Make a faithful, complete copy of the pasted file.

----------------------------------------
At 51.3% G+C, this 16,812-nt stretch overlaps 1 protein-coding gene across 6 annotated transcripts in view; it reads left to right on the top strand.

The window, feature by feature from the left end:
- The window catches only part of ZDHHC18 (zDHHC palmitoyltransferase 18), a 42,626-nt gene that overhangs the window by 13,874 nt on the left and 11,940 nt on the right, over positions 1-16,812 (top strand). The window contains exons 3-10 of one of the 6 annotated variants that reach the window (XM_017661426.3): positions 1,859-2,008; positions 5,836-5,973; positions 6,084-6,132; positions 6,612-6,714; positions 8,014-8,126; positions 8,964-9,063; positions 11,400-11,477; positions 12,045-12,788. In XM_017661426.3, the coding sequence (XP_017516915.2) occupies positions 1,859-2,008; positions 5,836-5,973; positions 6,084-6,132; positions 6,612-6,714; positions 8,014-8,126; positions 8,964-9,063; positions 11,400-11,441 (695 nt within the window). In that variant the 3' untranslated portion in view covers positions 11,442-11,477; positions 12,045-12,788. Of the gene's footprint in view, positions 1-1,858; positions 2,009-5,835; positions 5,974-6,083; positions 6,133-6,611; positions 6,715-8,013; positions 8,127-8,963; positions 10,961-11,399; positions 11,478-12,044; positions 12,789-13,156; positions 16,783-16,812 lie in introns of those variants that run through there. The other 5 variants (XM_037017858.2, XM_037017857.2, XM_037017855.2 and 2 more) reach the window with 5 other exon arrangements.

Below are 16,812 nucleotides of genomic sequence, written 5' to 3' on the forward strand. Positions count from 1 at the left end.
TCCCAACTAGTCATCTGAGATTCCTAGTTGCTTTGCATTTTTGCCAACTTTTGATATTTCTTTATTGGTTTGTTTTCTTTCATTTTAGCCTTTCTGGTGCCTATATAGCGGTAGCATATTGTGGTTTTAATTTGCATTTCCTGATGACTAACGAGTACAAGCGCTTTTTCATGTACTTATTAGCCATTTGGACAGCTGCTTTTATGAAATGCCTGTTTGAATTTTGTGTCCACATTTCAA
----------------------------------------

At 51.3% G+C, this 16,812-nt stretch overlaps 1 protein-coding gene across 6 annotated transcripts in view; it reads left to right on the top strand.

The window, feature by feature from the left end:
- The window catches only part of ZDHHC18 (zDHHC palmitoyltransferase 18), a 42,626-nt gene that overhangs the window by 13,874 nt on the left and 11,940 nt on the right, over positions 1-16,812 (top strand). The window contains exons 3-10 of one of the 6 annotated variants that reach the window (XM_017661426.3): positions 1,859-2,008; positions 5,836-5,973; positions 6,084-6,132; positions 6,612-6,714; positions 8,014-8,126; positions 8,964-9,063; positions 11,400-11,477; positions 12,045-12,788. In XM_017661426.3, the coding sequence (XP_017516915.2) occupies positions 1,859-2,008; positions 5,836-5,973; positions 6,084-6,132; positions 6,612-6,714; positions 8,014-8,126; positions 8,964-9,063; positions 11,400-11,441 (695 nt within the window). In that variant the 3' untranslated portion in view covers positions 11,442-11,477; positions 12,045-12,788. Of the gene's footprint in view, positions 1-1,858; positions 2,009-5,835; positions 5,974-6,083; positions 6,133-6,611; positions 6,715-8,013; positions 8,127-8,963; positions 10,961-11,399; positions 11,478-12,044; positions 12,789-13,156; positions 16,783-16,812 lie in introns of those variants that run through there. The other 5 variants (XM_037017858.2, XM_037017857.2, XM_037017855.2 and 2 more) reach the window with 5 other exon arrangements.

Below are 16,812 nucleotides of genomic sequence, written 5' to 3' on the forward strand. Positions count from 1 at the left end.
TCCCAACTAGTCATCTGAGATTCCTAGTTGCTTTGCATTTTTGCCAACTTTTGATATTTCTTTATTGGTTTGTTTTCTTTCATTTTAGCCTTTCTGGTGCCTATATAGCGGTAGCATATTGTGGTTTTAATTTGCATTTCCTGATGACTAACGAGTACAAGCGCTTTTTCATGTACTTATTAGCCATTTGGACAGCTGCTTTTATGAAATGCCTGTTTGAATTTTGTGTCCACATTTCAA